[Last will and testament, 1108 June, of Bernard de Paders before his departure for the Holy Land]
- Latin. Latin.
- Languedoc, 1108.
- Physical description
- 1 leaf : parchment ; 210 x 370 mm
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|MISC 2011||In-library use|
- Padarnis, Bernardus de, first party.
- A will drawn up prior to the testator’s departure on pilgrimage ‘ad sanctum sepulchrum domini’, i.e. to the Holy Sepulchre in Jerusalem.
- Publication date
- Title Variation
- Last Will and Testament of Bernard de Pézènes before his departure for the Holy Land
- Ms. leaf.
- Tile supplied by cataloger. Parallel title from label on portfolio material was once housed in.
- Layout: Written in 21 long lines.
- Script: Written in a late Carolingian script. Medieval and later endorsements, ‘Num[er]o 109’ inscribed in ink in an eighteenth-century hand, paper label inscribed ‘No. 15’ in a nineteenth-century hand.
- Origin: Written in Languedoc, France, in June 1180.
- Shelfmark: Stanford University Libraries, Misc 2011.
- Open for research. Note that material must be requested at least 36 hours in advance of intended use.
- Public domain. There are no restrictions on use of public domain material.
- Purchase; 2016. Accession MSS 2017-032.
- Bernard de Paders (Bernardus de Padarnis, or possibly Bernard de Pézènes) seems to have belonged to a branch of the aristocratic Languedoc family of Montesquieu; he was probably the nephew of Raymond Bernard II de Montesquieu, one of the witnesses to the will. The other witnesses are Artinaud ‘p[ri]oris’, Pierre Bertrand, Arnaud de Montesquieu and Bernard Lautier, and the scribe is named as Raymond Pierre. The beneficiaries are the church of St. Saviour at Villemagne (now Villemagne-l’Argentière in Languedoc-Roussillon), to which Bernard leaves a farm in Launas and all its appurtenances (the annual income in terms of rent, barley, wine and corn is listed) and also ‘two parts’ (i.e. presumably a fifth) of all that he owns; the church of St. Michael in Paders, to which he gives all his dîmes in its parish and also a farm in Tongas; his sister Adalaïs and her children, to whom he gives his vines in Tongas and also the feudal honours that he holds in Paders (with the exception of the farm rented by Bernard Lautier, which he leaves to his brother Guiraud); the church of Notre Dame at Cassan, to which he bequeaths a third of everything he owns ‘p[ro]pt[er] remediu[m] anime mee’; Arnaud de Montesquieu and his brother Bernard, to whom he leaves two farms in Comas held in fee from one ‘Ramardo Salomone’, all that he has with the man known as ‘Petrus Durantus’ in the village called ‘Montezels’, all that he has in the place called ‘Corbes’ and the feudal honour that he has in Vailhan, with a quart of olive oil to be given annually by the brothers to Saint Sauveur in Villemagne ‘p[ro]pt[er] remediu[m] anime mee’. While Bernard was evidently unmarried and from an aristocratic family, he was probably a genuine pilgrim rather than a crusader. Bohemond of Taranto had travelled around France gathering recruits for his ill-fated crusade of 1107 but, while it is possible that Bohemond inspired Bernard, either directly or indirectly, the present document obviously post-dates the crusade. Bernard’s reasons for travelling to the Holy Land are, moreover, stated at the beginning of the document. He apparently saw it as a proclamation of his faith and as beneficial for the salvation of his soul, an opportunity to be seized while circumstances allowed: ‘Q[uonia]m tenet pium et om[n]ino iudicat tenendu[m] fidelis religiositas [Christi]anor[um] . . . . Bonu[m] e[st] ad salute[m] anime ut aliq[ui]d boni op[er]er: dum e[st] dies, festinant eni[m] tenebre noctis, in quibus nulli licebit op[er]ari op[er]a lucis’. There is a clear echo here of Christ’s words in the Gospel of John, 9,4: ‘me oportet operari opera eius qui misit me donec dies est venit nox quando nemo potest operari’ (‘I must work the works of him that sent me, whilst it is day: the night cometh, when no man can work’).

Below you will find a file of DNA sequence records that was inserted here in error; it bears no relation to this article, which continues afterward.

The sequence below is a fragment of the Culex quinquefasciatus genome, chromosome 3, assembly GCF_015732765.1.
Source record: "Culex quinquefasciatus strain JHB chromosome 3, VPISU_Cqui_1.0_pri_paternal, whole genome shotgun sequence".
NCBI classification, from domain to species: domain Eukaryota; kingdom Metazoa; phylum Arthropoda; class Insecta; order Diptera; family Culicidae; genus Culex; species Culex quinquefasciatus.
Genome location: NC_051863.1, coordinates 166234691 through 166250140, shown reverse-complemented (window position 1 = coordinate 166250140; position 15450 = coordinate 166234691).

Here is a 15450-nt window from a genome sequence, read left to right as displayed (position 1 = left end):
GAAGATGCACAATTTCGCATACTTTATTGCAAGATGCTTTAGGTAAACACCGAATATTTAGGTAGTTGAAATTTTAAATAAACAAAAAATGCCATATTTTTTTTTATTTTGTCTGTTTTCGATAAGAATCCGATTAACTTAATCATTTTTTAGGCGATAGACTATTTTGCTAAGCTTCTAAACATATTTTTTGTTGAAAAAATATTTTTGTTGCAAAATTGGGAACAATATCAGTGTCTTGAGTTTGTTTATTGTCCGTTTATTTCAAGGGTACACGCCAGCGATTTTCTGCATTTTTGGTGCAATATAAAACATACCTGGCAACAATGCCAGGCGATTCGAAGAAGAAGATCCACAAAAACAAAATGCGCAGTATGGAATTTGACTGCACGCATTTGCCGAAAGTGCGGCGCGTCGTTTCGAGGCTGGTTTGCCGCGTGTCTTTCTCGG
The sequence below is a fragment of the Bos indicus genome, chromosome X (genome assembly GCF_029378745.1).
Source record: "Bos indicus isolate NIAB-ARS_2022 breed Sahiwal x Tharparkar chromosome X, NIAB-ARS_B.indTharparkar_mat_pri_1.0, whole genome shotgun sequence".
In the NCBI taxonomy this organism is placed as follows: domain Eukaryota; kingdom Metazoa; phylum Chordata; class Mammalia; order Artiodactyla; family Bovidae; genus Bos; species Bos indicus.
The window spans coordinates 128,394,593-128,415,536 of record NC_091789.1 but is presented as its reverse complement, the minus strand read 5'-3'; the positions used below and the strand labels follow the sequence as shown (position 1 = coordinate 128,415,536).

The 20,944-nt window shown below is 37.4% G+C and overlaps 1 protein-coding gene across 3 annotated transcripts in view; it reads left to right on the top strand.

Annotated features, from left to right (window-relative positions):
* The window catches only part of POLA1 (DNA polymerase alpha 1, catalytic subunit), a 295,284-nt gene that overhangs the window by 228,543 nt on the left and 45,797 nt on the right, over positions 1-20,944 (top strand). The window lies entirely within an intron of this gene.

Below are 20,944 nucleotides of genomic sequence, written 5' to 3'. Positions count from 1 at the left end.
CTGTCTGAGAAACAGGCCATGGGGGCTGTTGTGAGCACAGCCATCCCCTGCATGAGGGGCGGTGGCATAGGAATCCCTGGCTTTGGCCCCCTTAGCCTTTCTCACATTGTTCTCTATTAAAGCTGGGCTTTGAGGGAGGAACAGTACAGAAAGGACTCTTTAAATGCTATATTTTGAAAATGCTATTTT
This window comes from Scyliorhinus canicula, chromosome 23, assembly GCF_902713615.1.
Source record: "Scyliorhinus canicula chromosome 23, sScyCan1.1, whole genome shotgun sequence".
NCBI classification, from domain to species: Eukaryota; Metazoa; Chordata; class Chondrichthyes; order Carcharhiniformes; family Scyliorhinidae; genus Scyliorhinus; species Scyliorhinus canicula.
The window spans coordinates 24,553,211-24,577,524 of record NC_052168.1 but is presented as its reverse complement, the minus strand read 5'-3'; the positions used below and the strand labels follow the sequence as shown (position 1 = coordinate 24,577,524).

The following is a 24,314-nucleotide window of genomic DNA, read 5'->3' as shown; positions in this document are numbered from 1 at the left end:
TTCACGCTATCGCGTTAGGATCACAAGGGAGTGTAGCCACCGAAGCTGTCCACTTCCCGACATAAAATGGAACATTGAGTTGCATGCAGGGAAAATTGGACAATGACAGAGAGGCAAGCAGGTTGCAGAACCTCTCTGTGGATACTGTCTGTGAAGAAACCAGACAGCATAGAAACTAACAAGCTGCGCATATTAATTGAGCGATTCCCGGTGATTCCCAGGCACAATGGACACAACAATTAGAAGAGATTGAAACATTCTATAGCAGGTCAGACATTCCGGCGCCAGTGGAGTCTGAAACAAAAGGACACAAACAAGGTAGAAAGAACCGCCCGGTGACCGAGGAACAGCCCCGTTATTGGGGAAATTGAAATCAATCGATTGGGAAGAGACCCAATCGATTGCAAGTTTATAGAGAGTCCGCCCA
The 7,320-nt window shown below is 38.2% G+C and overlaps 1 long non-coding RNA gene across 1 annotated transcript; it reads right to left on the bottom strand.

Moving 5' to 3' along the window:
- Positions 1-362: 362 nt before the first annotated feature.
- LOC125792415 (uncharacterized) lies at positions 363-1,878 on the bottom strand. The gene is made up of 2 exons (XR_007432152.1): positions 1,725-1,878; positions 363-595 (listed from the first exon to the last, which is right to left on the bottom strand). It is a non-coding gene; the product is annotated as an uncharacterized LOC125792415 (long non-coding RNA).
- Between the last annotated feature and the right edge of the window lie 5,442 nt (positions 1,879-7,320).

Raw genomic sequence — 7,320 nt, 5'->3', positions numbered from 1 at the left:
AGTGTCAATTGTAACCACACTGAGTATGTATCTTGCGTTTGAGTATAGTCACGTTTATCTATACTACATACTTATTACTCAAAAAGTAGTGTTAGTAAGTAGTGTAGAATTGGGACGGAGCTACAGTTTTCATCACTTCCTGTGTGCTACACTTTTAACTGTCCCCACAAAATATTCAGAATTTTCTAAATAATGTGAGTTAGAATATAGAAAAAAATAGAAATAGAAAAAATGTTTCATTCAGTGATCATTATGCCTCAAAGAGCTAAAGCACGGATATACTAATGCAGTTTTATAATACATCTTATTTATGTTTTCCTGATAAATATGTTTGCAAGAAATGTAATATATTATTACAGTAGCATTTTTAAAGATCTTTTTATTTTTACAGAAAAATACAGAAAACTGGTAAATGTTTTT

- Action note
- Item cataloged based on dealer description.
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